Ramadan can be difficult for those fasting.  What eating habits should you follow during Ramadan to maintain your weight, concentration and focus?

The holy month is filled with all things good.  WE all try to be nicer to each other, more understanding, more considerate of our actions.  If asked what Ramadan embodies, the best word to use as an answer is goodness.  But with Ramadan falling at the peak of summer this year, it is important you maintain your energy levels and avoid the unhealthy food temptations that come with the month.

“In Ramadan our diets are radically altered, as we eat only during Suhoor (pre-dawn) and Iftar (at sunset). As such both these meals form an essential part of fasting. While it’s a good idea to consume low Glycaemic Index (GI) items, both Suhoor and Iftar should be well-balanced and contain items from each food group, such as vegetables, cereals, meat, dairy products and fruits,” said Ms. Rahma Ali , Clinical Dietician at Burjeel Hospital Abu Dhabi.

 

In order to obtain the energy that foods provide during the day, Ali recommends all wholesome foods, “to provide enough energy to last during the long hours of fasting.”  She also recommends foods that will keep you hydrated:

Foods to Eat During Suhoor

Protein Rich Food: Eggs are high in proteins and most nutritious. They not only help you to stay fuller, but can be made in several ways to suit your taste buds.

Fibre Rich Food: Oat meal is rich in fibre and a perfect meal your body needs during Suhoor. Soluble fibre turns to gel in the stomach and slows digestion, which helps lower cholesterol and blood glucose, perfect to keep you energised throughout your fast.

Calcium and Vitamin Rich Food: Dairy products are a great source of nutrition. Opt for a yoghurt smoothie or choose a vanilla and honey milk shake to stay full and hydrated throughout the day.

 

Suhoor Foods to Avoid

Simple or refined carbohydrates: these are food that last only 3 to 4 hours and they are low in essential nutrients Such as: sugars, white flour, pastries, donuts, croissants

Salty food: imbalance of sodium levels in your body makes you very thirsty while fasting so try to avoid salted nuts, pickles, chips and food that contain soya sauce

Caffeinated Drinks: Coffee has caffeine which leads to insomnia and restlessness. In addition, it doesn’t hydrate and keeps you longing for water the whole day.

Iftar is very important for the body too.  It is the chance for you to replenish all the lost sodium and potassium that are lost during the day when you sweat, “Hence it is important during Ramadan to break the fast with a balanced diet ensuring that the essential nutritional needs of your body are met.”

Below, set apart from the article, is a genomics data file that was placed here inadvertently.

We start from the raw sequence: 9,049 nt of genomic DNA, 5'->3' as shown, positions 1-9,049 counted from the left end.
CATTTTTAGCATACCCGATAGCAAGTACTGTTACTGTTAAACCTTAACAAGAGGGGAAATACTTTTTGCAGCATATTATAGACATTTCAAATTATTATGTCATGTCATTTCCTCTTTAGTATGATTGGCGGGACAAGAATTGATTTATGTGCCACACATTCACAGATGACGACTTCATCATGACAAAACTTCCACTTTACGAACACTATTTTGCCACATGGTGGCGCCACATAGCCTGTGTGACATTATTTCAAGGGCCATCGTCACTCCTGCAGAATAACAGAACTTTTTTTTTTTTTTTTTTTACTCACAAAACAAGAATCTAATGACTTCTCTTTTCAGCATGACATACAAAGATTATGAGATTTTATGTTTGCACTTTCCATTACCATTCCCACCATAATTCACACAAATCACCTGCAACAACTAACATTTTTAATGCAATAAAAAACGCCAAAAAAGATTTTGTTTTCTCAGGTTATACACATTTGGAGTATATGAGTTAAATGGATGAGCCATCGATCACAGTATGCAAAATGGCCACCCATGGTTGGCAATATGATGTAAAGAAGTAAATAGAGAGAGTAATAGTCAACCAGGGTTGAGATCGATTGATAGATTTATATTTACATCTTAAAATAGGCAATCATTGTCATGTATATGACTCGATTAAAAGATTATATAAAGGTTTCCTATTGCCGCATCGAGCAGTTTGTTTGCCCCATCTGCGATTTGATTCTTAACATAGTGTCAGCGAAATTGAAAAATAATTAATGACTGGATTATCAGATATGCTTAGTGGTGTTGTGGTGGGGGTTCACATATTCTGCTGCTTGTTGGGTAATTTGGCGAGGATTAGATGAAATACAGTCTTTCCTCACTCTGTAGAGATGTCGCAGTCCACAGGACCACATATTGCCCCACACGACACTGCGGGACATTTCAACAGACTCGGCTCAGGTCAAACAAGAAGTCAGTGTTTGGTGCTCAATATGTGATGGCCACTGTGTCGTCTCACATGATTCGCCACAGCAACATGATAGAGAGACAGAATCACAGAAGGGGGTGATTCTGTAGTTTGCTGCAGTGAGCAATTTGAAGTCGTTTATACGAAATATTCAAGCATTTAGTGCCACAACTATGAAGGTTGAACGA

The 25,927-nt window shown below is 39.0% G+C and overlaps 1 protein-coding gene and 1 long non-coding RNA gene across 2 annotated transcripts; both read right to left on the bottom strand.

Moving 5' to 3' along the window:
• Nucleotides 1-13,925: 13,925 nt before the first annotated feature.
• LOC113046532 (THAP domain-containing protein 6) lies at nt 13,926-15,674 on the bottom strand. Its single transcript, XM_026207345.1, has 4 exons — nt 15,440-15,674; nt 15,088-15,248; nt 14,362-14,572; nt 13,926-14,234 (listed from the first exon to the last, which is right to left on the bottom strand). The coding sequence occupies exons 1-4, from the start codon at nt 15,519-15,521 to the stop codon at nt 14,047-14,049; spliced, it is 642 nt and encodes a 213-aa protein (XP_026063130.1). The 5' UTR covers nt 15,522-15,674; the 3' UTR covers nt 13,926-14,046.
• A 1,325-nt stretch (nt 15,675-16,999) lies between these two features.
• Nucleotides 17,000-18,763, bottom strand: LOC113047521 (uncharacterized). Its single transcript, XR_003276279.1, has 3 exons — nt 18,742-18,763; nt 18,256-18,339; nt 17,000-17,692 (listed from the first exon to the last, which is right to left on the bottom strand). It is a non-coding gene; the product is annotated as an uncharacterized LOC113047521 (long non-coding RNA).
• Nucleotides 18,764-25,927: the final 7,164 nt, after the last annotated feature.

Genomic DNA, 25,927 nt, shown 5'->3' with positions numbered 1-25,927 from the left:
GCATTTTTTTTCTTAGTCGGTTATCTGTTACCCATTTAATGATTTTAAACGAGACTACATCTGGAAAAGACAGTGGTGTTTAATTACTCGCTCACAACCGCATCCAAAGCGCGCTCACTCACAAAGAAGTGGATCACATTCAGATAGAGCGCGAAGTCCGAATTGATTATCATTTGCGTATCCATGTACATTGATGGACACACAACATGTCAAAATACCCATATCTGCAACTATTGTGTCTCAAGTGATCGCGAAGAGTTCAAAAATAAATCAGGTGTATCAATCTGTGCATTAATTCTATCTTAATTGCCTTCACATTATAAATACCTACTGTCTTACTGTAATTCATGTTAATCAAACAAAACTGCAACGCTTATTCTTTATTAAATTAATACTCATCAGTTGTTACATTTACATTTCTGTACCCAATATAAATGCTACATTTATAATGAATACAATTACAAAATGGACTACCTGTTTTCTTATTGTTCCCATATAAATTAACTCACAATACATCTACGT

Foods to Eat During Iftar

Potassium Rich Fruits: Dates are nutrient powerhouses and excellent food-item to break your fast. It not only helps you hydrate quickly, but gives you instant energy to make you feel rejuvenated after the long-hours of fasting.

Sufficient fluids: Drink as much water or fruit juices as possible between Iftar and bedtime to avoid dehydration

Raw Nuts:  Almonds contain good fats which are essential, particularly when your body has been craving for fats after the long-hours of fasting. It is a perfect Iftar item which helps you feel full and in control, without the need to binge.

Hydrating Vegetables: Cucumbers, lettuce, and other vegetables are high in fibre and laden with the goodness of hydrating properties. It not only helps your body feel cool, but is also a great choice to keep you skin healthy and avoid constipation during Ramadan.

 

Iftar Foods to Avoid

Carbonated Drinks: Avoid drinking processed beverages and carbonated drinks. Stick to regular water and or coconut water to soothe your thirst.

High-sugar Foods: High-sugar food items as sweets, chocolates should be avoided. They are instant source of weight gain and can lead to complexities if consumed every day.

Fried-foods: Greasy and fried food like fried dumplings and samosas should be avoided. Also avoid oily curries and greasy pastries to reap healthy benefits for your body during Ramadan.

“Fasting during Ramadan can improve one’s health, but only if done in proper manner, if not, it can cause more harm than good. It is important to have self-control when you see a good spread of appetizing meal. The key is to remember that Ramadan is a month to reap rewards and benefits, and increase your spiritual connection,” concluded Ms. Ali

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